On Friday I had the luxury of going up on the lift to see all of the houses at the Solar Decathlon in West Potomac Park in Washington. The view from up top made all of the houses actually look like a small village:
Unfortunately I wasn’t able to see many of the other houses because I was concentrating on my team, the City College of New York. Though the team finished in 17th place, they incorporated a lot of very interesting and marketable innovations into their home.
Quite possibly the most interesting aspect of the home itself is that it it intended to sit on top of an apartment building in New York City and supply power for not only the individuals living inside of the home, but also to the common areas of the apartment building bellow — including areas such as the lobby and hall lights.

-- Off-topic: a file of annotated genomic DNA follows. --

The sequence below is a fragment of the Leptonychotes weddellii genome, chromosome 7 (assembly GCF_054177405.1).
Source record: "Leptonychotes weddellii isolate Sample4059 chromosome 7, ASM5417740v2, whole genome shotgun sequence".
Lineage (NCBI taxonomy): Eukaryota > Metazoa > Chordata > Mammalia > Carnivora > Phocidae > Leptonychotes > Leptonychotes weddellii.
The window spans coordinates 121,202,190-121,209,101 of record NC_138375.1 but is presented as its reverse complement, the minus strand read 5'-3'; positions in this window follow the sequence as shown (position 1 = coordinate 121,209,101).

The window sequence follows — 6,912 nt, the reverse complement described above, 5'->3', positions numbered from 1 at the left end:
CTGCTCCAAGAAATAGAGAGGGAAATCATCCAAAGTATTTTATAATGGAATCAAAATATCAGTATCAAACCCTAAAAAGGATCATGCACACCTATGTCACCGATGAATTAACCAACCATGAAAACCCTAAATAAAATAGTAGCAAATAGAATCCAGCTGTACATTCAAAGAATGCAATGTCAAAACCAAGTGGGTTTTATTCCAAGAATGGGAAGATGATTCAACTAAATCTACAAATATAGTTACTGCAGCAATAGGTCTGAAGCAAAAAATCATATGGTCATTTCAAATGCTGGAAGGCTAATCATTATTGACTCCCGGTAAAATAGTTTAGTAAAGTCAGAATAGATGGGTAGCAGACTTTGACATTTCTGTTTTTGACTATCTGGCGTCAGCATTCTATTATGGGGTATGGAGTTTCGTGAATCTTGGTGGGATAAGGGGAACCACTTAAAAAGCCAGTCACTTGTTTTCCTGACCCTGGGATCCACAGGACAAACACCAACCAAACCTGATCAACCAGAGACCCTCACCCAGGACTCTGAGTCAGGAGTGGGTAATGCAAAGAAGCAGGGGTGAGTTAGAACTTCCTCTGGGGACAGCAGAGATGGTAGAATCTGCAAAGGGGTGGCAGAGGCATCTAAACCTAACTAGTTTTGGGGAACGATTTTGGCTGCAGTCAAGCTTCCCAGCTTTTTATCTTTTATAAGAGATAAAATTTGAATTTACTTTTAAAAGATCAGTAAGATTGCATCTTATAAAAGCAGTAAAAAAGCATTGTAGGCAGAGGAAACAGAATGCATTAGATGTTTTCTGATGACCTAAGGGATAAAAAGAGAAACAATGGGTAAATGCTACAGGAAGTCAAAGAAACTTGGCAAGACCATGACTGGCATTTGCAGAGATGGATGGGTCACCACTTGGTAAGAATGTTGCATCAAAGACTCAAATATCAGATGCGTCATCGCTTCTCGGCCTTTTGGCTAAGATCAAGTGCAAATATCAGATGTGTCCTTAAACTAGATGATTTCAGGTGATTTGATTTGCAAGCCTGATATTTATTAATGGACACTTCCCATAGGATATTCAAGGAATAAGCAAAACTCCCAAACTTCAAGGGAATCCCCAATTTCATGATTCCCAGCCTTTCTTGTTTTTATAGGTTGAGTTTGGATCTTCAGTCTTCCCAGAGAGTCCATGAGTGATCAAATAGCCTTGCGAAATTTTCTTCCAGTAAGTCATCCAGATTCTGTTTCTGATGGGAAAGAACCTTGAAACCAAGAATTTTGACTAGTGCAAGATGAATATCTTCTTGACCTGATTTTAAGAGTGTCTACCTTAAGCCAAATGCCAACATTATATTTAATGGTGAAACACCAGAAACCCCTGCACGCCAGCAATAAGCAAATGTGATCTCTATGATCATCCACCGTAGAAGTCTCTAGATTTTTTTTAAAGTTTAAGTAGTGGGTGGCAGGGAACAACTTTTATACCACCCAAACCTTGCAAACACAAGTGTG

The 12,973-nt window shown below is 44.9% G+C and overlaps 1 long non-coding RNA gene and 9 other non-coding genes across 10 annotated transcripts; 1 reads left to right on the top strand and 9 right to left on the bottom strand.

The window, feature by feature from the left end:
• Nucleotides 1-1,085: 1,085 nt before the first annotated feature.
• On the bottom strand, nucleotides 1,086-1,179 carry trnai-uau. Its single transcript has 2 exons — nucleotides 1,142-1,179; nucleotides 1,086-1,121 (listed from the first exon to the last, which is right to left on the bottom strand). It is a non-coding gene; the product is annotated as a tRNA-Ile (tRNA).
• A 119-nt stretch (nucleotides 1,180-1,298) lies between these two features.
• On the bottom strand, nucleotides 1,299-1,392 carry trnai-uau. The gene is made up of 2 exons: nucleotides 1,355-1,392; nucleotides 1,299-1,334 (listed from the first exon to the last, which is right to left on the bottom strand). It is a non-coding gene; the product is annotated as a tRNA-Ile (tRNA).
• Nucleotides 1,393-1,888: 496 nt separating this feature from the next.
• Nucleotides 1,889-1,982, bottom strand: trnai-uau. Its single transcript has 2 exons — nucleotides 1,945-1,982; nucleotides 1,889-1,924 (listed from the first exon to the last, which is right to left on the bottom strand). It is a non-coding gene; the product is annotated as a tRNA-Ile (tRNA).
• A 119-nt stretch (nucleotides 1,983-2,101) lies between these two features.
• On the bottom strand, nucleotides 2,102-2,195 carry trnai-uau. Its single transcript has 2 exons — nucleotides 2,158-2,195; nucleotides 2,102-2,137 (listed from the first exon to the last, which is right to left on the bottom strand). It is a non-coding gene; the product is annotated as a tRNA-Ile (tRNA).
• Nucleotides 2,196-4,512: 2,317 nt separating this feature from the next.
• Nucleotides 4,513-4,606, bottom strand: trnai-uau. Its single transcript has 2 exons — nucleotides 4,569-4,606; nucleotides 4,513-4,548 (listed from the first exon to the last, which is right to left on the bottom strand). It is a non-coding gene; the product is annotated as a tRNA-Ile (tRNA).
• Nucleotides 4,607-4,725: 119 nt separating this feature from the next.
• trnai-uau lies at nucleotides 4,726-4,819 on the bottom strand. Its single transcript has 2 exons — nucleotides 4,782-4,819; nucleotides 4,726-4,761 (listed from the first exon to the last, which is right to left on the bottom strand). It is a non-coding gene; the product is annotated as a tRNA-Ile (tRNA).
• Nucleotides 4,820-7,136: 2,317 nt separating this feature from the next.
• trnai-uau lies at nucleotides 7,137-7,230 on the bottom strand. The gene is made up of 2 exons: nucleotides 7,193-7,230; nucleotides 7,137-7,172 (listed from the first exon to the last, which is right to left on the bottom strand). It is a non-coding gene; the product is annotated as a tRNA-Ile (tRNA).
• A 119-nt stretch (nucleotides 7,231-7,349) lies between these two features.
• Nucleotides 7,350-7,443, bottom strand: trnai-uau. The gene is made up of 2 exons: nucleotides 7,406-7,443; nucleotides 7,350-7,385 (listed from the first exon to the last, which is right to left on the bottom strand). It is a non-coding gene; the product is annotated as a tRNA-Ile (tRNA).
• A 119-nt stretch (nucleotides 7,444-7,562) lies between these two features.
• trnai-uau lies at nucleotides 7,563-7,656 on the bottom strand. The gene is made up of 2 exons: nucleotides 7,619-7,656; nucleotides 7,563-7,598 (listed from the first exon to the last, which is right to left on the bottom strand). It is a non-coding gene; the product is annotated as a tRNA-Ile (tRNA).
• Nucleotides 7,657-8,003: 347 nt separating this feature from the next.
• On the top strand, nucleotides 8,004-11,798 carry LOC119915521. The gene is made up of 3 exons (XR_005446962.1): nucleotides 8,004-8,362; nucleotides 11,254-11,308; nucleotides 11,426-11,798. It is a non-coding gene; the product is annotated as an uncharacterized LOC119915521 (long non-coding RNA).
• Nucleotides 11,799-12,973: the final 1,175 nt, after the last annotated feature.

The CCNY team’s philosophy was to build on already existing infrastructure in order to preserve what little space a congested city such as New York has available; a mentality that supports Kahn’s theory outlined in Climatopolis. The team easily agreed that cities are the place to truly make an impact — as the ONLY urban team in the competition and one of the youngest, it was argued that despite certain mishaps and loopholes in their design, the CCNY team’s concept was the most applicable to the marketplace.
Among other interesting innovations about the CCNY house included a one-of-a-kind HVAC system and a dunnage garden which sits on the exterior of the house and acts as a water filter, green roof space and also an area for garden to table farming.
The team was quick to admit that there were some issues with the house throughout the competition, but scientifically if this concept were to be applied to green building throughout not just New York City, but other cities throughout the world — Chicago, L.A., Shanghi — it could allow for serious opportunity in the sustainability arena.